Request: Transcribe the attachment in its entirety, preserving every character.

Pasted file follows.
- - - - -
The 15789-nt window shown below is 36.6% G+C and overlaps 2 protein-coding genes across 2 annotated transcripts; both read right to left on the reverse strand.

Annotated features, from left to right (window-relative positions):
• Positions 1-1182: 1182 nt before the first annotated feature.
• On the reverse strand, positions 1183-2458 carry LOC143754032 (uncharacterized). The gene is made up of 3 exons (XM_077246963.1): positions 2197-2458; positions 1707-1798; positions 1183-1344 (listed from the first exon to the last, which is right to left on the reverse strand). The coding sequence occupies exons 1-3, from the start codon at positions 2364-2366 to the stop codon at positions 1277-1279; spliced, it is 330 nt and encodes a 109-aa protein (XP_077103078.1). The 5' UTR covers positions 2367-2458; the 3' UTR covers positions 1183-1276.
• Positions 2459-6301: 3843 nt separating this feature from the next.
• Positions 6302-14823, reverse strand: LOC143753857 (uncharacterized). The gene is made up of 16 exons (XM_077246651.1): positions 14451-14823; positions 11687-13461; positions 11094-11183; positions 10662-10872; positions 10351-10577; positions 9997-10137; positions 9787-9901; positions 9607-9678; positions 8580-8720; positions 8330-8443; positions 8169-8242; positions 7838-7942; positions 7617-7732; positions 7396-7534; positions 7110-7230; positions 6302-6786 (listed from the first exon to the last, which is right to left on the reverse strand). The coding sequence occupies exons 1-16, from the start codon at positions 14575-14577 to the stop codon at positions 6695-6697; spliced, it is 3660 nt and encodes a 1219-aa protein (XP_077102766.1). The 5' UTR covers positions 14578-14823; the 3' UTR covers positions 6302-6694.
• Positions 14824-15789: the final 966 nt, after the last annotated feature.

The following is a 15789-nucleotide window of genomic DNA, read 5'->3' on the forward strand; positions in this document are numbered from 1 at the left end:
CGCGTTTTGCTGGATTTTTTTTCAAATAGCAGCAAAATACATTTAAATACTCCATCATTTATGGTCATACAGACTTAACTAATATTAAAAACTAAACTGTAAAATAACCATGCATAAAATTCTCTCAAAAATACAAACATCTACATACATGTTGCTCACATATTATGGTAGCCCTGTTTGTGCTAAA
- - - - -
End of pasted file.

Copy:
The 15789-nt window shown below is 36.6% G+C and overlaps 2 protein-coding genes across 2 annotated transcripts; both read right to left on the reverse strand.

Annotated features, from left to right (window-relative positions):
• Positions 1-1182: 1182 nt before the first annotated feature.
• On the reverse strand, positions 1183-2458 carry LOC143754032 (uncharacterized). The gene is made up of 3 exons (XM_077246963.1): positions 2197-2458; positions 1707-1798; positions 1183-1344 (listed from the first exon to the last, which is right to left on the reverse strand). The coding sequence occupies exons 1-3, from the start codon at positions 2364-2366 to the stop codon at positions 1277-1279; spliced, it is 330 nt and encodes a 109-aa protein (XP_077103078.1). The 5' UTR covers positions 2367-2458; the 3' UTR covers positions 1183-1276.
• Positions 2459-6301: 3843 nt separating this feature from the next.
• Positions 6302-14823, reverse strand: LOC143753857 (uncharacterized). The gene is made up of 16 exons (XM_077246651.1): positions 14451-14823; positions 11687-13461; positions 11094-11183; positions 10662-10872; positions 10351-10577; positions 9997-10137; positions 9787-9901; positions 9607-9678; positions 8580-8720; positions 8330-8443; positions 8169-8242; positions 7838-7942; positions 7617-7732; positions 7396-7534; positions 7110-7230; positions 6302-6786 (listed from the first exon to the last, which is right to left on the reverse strand). The coding sequence occupies exons 1-16, from the start codon at positions 14575-14577 to the stop codon at positions 6695-6697; spliced, it is 3660 nt and encodes a 1219-aa protein (XP_077102766.1). The 5' UTR covers positions 14578-14823; the 3' UTR covers positions 6302-6694.
• Positions 14824-15789: the final 966 nt, after the last annotated feature.

The following is a 15789-nucleotide window of genomic DNA, read 5'->3' on the forward strand; positions in this document are numbered from 1 at the left end:
CGCGTTTTGCTGGATTTTTTTTCAAATAGCAGCAAAATACATTTAAATACTCCATCATTTATGGTCATACAGACTTAACTAATATTAAAAACTAAACTGTAAAATAACCATGCATAAAATTCTCTCAAAAATACAAACATCTACATACATGTTGCTCACATATTATGGTAGCCCTGTTTGTGCTAAA